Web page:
Considering how I felt and the number of hills, I ran 43:15, which was my second fastest 10K ever (!), and the 43:04 in Alameda last year was on a totally flat course.  My foot still hurts, but I am managing the pain better… or in other words, I wouldn’t have run with the kind of pain I’m feeling when I first started running, but I tolerate a lot more now.

Summer Solstice 5M – 1999

June 17, 1999

I left work early in order to make this Thursday evening race in El Dorado Park close to my condo in Long Beach.  The traffic was so bad, however, that I barely got to the registration table by 6:00pm (for a 6:00pm start).  I got my bib on and fortunately, the race started 5 minutes late.

The weather was hot and windy (apropos for this time of year – almost on the Summer Solstice), but I maintained pretty even pace through each mile.  As I came around to the final stretch, I saw a guy about 100 yards ahead of me (with about 300 yards to go).  He looked back and gave me a sort of head-shake-blow-off.  I didn’t think I could catch him, but I decided, ‘screw it,’ I will try anyway… and caught him right at the finish line.

The result was a 5 mile PR – 34:22 – though not good enough for placing in my age group.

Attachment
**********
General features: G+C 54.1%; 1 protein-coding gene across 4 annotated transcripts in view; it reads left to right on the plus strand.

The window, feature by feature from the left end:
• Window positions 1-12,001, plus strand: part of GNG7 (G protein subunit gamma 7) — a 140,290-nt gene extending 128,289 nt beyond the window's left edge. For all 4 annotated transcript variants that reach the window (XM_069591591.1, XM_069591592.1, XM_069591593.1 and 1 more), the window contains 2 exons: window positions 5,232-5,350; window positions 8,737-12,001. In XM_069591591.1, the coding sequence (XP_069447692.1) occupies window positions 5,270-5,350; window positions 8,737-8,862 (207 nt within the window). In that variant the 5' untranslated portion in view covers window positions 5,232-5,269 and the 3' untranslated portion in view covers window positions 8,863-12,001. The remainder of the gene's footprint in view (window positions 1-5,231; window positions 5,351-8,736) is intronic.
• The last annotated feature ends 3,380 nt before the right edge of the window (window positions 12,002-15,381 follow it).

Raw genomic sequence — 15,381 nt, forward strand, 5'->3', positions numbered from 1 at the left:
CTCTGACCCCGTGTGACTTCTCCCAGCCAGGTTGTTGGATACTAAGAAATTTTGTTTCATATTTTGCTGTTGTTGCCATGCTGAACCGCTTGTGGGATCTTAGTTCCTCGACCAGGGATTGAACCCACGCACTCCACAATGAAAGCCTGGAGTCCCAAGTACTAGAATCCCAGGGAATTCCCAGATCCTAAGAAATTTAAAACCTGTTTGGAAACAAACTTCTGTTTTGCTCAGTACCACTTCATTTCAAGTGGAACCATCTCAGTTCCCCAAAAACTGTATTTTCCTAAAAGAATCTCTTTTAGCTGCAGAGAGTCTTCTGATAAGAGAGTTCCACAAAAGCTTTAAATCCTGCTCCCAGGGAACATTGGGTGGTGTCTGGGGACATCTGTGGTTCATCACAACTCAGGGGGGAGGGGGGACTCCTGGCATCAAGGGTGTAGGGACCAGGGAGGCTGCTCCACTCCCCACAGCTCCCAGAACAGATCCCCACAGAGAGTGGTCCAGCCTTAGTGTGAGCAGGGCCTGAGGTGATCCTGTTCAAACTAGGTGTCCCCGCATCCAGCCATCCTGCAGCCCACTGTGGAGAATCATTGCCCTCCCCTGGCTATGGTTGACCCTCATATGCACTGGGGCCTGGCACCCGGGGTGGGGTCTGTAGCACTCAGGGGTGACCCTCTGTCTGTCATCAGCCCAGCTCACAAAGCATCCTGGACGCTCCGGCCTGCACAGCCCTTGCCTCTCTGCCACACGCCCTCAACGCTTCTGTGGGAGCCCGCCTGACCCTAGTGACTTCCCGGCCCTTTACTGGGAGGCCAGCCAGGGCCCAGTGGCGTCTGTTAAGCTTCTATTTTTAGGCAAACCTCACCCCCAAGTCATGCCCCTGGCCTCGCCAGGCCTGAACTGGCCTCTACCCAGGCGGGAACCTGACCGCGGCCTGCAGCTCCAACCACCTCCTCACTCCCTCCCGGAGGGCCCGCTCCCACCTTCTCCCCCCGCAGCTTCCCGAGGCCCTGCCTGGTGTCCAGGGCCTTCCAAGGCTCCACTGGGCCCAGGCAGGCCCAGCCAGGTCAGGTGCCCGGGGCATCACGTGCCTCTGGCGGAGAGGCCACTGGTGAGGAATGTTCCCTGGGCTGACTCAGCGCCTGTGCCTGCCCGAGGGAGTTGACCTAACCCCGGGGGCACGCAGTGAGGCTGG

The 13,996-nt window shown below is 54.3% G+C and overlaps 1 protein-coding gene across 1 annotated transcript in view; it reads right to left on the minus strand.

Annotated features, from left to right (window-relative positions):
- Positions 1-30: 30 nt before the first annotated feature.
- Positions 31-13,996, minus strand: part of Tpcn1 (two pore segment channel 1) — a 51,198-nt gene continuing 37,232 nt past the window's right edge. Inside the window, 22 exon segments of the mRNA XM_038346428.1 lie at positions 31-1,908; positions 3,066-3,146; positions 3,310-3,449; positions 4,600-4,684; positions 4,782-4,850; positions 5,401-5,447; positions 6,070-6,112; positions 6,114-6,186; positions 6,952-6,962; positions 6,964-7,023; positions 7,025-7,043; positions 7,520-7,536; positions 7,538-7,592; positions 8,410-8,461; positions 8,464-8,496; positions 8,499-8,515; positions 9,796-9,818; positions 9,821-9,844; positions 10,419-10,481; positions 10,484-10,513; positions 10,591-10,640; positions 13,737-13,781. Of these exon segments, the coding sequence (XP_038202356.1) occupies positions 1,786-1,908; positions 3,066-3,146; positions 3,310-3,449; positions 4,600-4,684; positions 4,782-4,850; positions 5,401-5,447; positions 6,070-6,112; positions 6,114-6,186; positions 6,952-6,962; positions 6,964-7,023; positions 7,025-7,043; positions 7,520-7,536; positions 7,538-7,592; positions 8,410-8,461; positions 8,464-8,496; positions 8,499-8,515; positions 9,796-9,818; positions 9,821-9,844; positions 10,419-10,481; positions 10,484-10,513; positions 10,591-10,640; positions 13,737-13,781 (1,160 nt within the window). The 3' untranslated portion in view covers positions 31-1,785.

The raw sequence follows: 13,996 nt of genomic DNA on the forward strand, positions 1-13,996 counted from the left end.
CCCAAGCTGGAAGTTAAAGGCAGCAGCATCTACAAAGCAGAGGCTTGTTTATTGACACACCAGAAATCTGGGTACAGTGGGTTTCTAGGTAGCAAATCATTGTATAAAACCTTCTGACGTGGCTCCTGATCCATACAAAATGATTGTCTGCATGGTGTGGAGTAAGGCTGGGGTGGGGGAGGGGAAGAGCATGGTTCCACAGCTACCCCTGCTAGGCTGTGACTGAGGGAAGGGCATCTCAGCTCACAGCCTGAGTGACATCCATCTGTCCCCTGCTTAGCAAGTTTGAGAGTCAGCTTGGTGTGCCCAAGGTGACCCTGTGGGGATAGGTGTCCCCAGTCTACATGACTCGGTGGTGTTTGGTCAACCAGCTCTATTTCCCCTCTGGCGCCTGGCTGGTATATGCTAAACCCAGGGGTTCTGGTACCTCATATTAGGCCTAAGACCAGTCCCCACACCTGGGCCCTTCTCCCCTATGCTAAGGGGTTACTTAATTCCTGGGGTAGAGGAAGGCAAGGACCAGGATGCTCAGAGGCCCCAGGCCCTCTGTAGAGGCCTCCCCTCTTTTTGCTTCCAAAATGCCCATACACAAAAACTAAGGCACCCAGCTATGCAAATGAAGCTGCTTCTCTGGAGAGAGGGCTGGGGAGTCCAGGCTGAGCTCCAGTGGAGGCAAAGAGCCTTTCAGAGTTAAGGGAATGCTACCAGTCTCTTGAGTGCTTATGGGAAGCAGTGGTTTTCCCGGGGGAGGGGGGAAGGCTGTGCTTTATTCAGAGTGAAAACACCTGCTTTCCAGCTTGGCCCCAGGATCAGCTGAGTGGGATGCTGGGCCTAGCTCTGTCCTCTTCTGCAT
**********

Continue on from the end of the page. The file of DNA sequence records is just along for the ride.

I’m starting to realize that it doesn’t exactly matter what the conditions are – hot, cold, wet, windy – you can still have a good or bad race, even recovering from an injury.

Hit the Road Jack 10K – 1999

June 6, 1999

I was home for a visit (to the Bay Area), and decided to venture up to Sonoma for a race with Riva.  In warming up for the race, I noted the vast difference between the kind of warm-up that I liked to do and the kind of warm she usually did.

The difference, for me, at least, had to do with how each of us got into running.  Riva started in High school and continued running throughout college, whereas I started running on my own, and did not follow specific race warm-up plans.

I usually did a bunch of stretches – stretching my calves and quads.  Riva, on the other hand, did probably a 7-10 mile warm-up run – hey, we’re only running 6 miles here!

The course was a flat, fast course through the burg of Sonoma.  I ran fairly fast and cramped afterwards.  I was happy with the 44:44 time (one of my top 3 10Ks), so I felt like I had mastered my issue with the plantar fasciitis.  Riva, on the other hand, ran 39:03, good enough for 3rd place (overall for women) and won 10 pounds of Jack cheese.